Meghari was released on compassionate grounds by the UK government because he is terminally ill with cancer and not expected to live beyond three months. However, Americans only believe in compassionate grounds under circumstances that suit them. Eg if an American is being held in another country, or is rich or famous.
The American government, led by Barack Obama, and Hillary Clinton of the state department call the release a mistake. This is mere political theater for the mobs in the balconies.
Families condemn the release. At least it is personal for them. Said one, “My understanding is that the man [Megrahi] really is within three months of dying, which is one of the issues we wanted cleared up. At the same time, we have always maintained he should remain in prison in Scotland and die there if it comes to that.” O-kaaay. By the way, Meghari’s health status has been verified by English doctors.
This is quite consistent with American feelings. How many times have we seen convicts freed by indisputable evidence, while the police, the prosecutors and the families still insist on jailing him?
This is the type of mentality that has ‘America the free’ leading the world in incarceration.
By the way, the American man somewhat responsible for the continued house arrest of Myanmar’s ‘democracy’ leader, Suu Kyi (last week’s blog), and who was given 7 years by a Myanmar court, was freed and deported to the US, after serving only a few weeks. Americans, including Barack Obama, are not condemning that release.
But there is another factor. Americans feel that they are special, superior to other people and what rules govern other people, don’t necessarily apply to them.
During the Vietnam War, there was a famous incident called the Mai Lai massacre, where 500 men, women and children were massacred by American soldiers. This was not the only such case, just the most famous one.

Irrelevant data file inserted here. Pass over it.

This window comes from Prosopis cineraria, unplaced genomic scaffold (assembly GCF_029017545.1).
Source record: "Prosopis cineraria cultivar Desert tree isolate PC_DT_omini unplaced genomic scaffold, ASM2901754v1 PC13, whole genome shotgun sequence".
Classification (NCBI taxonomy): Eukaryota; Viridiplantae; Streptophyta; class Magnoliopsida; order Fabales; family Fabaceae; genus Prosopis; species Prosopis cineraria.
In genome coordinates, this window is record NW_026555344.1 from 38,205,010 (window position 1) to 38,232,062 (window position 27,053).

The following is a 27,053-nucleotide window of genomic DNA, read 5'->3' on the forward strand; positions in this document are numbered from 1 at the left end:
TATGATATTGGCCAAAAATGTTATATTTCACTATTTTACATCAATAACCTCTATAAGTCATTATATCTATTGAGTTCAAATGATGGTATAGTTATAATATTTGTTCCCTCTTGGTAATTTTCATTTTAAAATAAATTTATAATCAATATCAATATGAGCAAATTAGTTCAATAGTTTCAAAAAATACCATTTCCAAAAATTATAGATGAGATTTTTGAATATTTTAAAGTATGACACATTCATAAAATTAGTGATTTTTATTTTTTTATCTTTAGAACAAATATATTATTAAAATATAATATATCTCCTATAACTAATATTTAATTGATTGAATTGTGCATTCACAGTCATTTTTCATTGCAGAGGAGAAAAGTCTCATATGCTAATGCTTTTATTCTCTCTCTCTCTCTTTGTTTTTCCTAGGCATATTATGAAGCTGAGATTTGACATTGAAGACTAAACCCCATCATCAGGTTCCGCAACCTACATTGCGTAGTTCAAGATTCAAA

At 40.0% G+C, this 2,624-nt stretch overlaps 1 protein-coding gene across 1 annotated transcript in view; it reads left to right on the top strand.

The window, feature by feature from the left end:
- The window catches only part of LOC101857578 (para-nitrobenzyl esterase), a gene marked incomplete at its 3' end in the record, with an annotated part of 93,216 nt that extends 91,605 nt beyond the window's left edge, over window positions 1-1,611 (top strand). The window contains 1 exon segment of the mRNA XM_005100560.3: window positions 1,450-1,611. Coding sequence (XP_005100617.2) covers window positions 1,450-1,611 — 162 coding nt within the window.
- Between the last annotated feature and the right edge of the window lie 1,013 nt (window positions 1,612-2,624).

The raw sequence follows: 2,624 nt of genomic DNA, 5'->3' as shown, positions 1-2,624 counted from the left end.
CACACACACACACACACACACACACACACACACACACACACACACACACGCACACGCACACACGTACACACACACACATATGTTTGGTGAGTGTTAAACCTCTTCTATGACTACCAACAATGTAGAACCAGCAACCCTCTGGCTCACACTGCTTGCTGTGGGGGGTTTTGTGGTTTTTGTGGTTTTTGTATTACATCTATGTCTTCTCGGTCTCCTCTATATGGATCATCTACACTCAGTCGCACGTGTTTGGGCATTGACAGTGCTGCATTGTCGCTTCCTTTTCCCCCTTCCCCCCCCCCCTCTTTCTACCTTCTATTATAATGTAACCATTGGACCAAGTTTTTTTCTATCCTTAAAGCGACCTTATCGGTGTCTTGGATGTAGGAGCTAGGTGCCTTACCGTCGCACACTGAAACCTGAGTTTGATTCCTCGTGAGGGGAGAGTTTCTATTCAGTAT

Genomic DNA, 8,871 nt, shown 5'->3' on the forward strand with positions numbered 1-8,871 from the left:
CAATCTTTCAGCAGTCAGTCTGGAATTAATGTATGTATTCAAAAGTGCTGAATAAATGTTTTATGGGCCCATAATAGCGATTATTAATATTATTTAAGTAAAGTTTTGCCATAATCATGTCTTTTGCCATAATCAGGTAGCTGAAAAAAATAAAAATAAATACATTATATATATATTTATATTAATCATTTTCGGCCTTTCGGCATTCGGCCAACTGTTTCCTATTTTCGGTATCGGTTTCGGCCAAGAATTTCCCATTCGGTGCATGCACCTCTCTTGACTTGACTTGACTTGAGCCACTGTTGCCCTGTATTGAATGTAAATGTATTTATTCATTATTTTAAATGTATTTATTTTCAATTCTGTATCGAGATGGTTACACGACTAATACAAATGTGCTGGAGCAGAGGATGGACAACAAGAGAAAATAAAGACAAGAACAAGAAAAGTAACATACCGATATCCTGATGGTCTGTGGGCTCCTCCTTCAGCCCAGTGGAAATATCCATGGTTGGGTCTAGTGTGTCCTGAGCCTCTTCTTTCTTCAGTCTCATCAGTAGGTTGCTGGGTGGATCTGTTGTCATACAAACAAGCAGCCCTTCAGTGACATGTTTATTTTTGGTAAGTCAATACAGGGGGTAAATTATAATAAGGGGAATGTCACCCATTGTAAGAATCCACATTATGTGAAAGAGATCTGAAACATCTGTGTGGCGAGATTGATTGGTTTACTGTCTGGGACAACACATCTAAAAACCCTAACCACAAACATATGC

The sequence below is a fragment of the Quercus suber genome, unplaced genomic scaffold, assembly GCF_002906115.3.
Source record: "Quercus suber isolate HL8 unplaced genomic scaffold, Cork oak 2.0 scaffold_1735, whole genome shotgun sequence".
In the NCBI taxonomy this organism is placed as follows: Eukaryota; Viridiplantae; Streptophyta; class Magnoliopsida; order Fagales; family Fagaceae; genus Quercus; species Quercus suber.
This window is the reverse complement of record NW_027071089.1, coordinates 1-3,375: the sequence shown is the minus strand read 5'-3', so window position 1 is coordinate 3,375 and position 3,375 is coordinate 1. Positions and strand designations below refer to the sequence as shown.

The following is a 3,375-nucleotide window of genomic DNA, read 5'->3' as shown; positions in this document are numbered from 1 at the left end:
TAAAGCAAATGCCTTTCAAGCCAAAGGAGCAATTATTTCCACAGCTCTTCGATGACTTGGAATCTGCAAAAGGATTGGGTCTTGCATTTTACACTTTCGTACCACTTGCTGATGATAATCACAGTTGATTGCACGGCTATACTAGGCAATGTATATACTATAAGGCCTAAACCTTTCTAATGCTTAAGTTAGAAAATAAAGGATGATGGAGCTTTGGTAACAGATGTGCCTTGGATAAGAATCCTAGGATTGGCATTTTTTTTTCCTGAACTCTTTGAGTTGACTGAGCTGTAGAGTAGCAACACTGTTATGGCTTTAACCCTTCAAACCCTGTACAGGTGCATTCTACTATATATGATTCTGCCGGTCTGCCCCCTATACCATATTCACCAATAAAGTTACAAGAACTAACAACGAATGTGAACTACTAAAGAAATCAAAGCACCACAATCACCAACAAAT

The officer who led the men, Lt William Calley, was found guilty and sentenced to life imprisonment for 22 counts of murder. President Richard ‘I’m certainly a crook’ Nixon commuted Calley’s sentence to three months house arrest. No hullabaloo in America over that decision.
Michael Vick, the NFL quarterback who was found guilty and sentenced in regards to running a dog-fighting ring, is another example of how hypocritical and selective Americans can be over ‘justice’.
Vick served his 2 year sentence for killing dogs, and has been able to return to the NFL. This of course has brought out the rabidity (pun intended) of dog lovers, who argue that he shouldn’t be returned to a job that can make him rich. Hmmm. I supposed if he got a job at McDonalds, even that might not be low enough.
Part of the pro and con arguments revolve around the question of morality, including, whether it is more moral to kill for food or fun, or to kill a dog as against a pig. This moral issue led to some questions, which when posed to dog-lovers, disrupted their moral comfort zone.
If an American-Korean ate dog meat from Korea, would he be morally wrong? What if he killed a dog in America and ate it? Or if he killed a dog in states where dogfighting is legal, and ate some of the meat in another state, would he be morally wrong in one state but not another?
If an American man ate dog meat served by his Korean wife, who would be morally wrong?
Are the dogs in Korean without personality? Are they different from American dogs because they are bred as food?
How about the cows in India? If we go to BK in India and ate a beefburger, would we be morally wrong? If a Hindu ate a beefburger in Spokane, would he be morally wrong?
If we ate pork in Jerusalem, how many people have we offended?
Is it wrong for the Japanese to kill whales for meat but right to allow indigenous peoples to hunt and kill whales for meat and clothing? What about killing baby seals for clothing?
And horses? Aren’t they our friends too? Can we eat them?
And oh, is it morally permissible to kill a deer with a sniper-scoped M-16 from 300 yards? Why not set a land mine?
We don’t have birds as friends, so can we kill a few, with pump shotguns and hand grenades?
Do you see where I am going here?
Which is tastier… a pork burger or Lassie?